TikTok Star backs truck safety message

Sydney-based Tik Tok influencer Luisa Dal Din has partnered with the National Heavy Vehicle Regulator to bring a truck safety message to young drivers via social media.

Don’t Truck It Up.

That’s the key message behind phase two of the National Heavy Vehicle Regulator’s young driver road safety campaign aimed at L plate and P plate drivers.

The NHVR has enlisted the help of Tik Tok influencer Luisa Dal Din to be the face of a series of Tik Tok style videos showcasing the dangers of getting too close to trucks when they’re turning or stopping.

Dal Din has 120,000 followers on Tik Tok, about 46,000 on Instagram, and spends her mornings pushing the buttons for the Fitzy and Wippa breakfast show for Nova FM in Sydney.

She can be seen talking to a group of three young drivers and using physics, humour and shock to reinforce the dangers of getting it wrong when it comes to driving around heavy vehicles.

NHVR spokesperson Michelle Tayler says the combination of humour and shock-factor in the campaign is designed to grab the attention of young drivers, to help push the message of road safety and awareness around heavy vehicles.

“There are so many distractions in a young person’s life, whether it be things like mobile phones or gaming, so we wanted to use these objects to show how quickly things can change when you make a wrong decision around a truck,” she says.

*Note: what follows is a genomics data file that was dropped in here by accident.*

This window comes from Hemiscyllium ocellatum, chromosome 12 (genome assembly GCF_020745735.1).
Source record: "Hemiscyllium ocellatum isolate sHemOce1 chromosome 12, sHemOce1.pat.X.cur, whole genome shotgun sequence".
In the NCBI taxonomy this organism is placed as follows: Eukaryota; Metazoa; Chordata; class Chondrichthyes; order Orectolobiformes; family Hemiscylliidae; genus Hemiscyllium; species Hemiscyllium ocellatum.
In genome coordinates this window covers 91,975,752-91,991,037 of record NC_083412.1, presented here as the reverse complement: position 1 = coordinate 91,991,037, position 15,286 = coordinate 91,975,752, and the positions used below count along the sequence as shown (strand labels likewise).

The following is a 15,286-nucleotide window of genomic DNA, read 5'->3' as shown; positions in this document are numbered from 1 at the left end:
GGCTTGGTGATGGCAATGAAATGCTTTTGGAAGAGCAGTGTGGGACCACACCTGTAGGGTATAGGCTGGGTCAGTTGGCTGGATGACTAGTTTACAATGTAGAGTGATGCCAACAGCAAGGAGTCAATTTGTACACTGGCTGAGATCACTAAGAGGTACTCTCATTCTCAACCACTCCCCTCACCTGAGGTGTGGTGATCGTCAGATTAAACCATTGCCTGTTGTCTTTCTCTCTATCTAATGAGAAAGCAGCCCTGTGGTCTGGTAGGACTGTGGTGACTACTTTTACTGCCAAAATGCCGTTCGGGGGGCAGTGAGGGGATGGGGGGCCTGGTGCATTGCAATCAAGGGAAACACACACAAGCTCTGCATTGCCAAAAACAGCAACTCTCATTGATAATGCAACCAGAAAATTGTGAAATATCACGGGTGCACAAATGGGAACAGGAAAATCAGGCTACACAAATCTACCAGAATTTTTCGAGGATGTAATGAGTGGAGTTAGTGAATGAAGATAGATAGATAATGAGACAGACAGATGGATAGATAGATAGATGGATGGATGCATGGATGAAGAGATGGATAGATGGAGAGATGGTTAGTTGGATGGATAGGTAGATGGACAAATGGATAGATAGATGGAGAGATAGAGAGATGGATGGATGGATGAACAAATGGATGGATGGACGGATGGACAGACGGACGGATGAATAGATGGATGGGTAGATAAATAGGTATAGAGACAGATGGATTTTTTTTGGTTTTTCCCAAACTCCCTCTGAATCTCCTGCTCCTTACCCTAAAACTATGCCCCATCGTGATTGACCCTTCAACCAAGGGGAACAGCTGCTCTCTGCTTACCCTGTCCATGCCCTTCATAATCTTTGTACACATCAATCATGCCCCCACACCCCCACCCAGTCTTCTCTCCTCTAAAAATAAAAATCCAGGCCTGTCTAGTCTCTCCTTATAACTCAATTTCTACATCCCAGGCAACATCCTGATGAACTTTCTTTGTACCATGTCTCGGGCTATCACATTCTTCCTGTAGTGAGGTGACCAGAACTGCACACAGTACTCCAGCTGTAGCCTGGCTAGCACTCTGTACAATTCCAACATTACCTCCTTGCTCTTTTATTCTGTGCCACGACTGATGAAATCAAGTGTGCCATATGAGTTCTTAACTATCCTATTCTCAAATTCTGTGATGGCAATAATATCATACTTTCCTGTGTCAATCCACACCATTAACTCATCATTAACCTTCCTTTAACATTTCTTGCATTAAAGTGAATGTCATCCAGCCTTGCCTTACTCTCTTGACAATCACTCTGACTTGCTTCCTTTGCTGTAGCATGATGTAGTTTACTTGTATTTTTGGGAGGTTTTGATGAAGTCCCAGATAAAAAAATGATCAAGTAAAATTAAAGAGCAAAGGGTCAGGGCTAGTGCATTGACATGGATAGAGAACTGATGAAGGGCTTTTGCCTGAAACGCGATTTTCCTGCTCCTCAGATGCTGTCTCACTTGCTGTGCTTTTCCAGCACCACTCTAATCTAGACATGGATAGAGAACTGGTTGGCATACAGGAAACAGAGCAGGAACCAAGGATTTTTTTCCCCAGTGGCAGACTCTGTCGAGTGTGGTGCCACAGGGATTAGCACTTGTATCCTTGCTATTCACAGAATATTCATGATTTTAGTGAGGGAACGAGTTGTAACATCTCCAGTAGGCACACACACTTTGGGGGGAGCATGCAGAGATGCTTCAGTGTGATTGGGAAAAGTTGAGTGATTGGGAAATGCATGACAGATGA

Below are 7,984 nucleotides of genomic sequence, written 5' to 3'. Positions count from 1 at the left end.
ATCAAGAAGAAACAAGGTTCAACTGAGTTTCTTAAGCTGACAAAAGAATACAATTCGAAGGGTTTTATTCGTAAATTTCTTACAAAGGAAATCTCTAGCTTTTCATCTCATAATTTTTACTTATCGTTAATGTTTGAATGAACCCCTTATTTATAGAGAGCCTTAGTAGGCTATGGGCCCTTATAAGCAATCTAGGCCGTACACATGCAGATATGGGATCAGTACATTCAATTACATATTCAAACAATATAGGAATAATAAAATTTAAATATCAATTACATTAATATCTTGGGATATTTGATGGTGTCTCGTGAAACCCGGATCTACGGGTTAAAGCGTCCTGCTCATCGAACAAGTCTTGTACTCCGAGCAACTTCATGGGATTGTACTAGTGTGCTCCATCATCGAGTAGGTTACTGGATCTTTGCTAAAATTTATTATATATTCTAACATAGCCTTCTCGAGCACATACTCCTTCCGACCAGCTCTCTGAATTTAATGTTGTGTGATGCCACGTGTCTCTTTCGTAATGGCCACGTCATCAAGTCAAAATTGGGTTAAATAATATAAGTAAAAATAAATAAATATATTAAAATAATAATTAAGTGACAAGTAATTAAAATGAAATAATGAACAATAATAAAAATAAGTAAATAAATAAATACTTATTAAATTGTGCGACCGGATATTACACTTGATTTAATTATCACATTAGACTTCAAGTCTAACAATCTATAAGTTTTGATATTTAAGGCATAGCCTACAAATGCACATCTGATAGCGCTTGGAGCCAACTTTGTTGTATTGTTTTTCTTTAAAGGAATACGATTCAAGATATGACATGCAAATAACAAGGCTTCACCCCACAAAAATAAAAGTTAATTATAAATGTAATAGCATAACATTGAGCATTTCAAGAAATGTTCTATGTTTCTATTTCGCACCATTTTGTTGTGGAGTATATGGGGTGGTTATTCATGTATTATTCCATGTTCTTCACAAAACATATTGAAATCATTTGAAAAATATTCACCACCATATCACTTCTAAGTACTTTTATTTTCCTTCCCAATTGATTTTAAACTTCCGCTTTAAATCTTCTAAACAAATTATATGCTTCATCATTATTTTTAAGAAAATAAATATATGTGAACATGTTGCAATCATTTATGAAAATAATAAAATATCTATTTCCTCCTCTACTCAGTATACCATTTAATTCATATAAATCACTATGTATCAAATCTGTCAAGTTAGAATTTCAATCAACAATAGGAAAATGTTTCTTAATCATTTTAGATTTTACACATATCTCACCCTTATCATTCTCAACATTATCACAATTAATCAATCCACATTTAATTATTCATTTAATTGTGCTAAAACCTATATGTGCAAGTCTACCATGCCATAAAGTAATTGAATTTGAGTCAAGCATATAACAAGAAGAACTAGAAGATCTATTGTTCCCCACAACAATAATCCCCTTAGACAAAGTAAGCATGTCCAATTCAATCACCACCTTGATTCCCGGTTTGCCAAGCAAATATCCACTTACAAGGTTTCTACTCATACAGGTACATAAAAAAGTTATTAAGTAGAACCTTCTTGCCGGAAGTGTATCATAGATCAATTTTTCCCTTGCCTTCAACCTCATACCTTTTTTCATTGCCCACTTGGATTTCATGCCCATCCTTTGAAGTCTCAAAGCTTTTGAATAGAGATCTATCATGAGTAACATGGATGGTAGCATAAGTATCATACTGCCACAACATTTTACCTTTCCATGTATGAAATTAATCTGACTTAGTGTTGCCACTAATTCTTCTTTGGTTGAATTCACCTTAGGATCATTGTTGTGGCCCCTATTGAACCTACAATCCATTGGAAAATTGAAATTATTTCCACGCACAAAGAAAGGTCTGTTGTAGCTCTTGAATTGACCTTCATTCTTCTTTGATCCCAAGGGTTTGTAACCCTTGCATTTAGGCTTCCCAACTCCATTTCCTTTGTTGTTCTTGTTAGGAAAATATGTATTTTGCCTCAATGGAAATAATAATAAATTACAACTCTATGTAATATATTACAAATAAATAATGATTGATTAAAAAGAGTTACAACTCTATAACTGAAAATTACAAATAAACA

“We know heavy vehicle safety may not be a big topic amongst young people, but our goal is to join the conversation and help teach inexperienced drivers how to safely share the road with a truck.” 

Last year, Australia recorded 196 fatalities involving heavy vehicles.

Typically, around 70 per cent of incidents involving both heavy and light vehicles are the fault of the light vehicle.

The ‘Don’t Truck It Up’ campaign includes 90 second, 15 second and 6 second spots appearing online on Instagram, TikTok, Snapchat and YouTube, reaching young people where they spend the most time.

It will also be supported through CSAs on billboards and radio.

This article originally appeared on Australasian Transport News.

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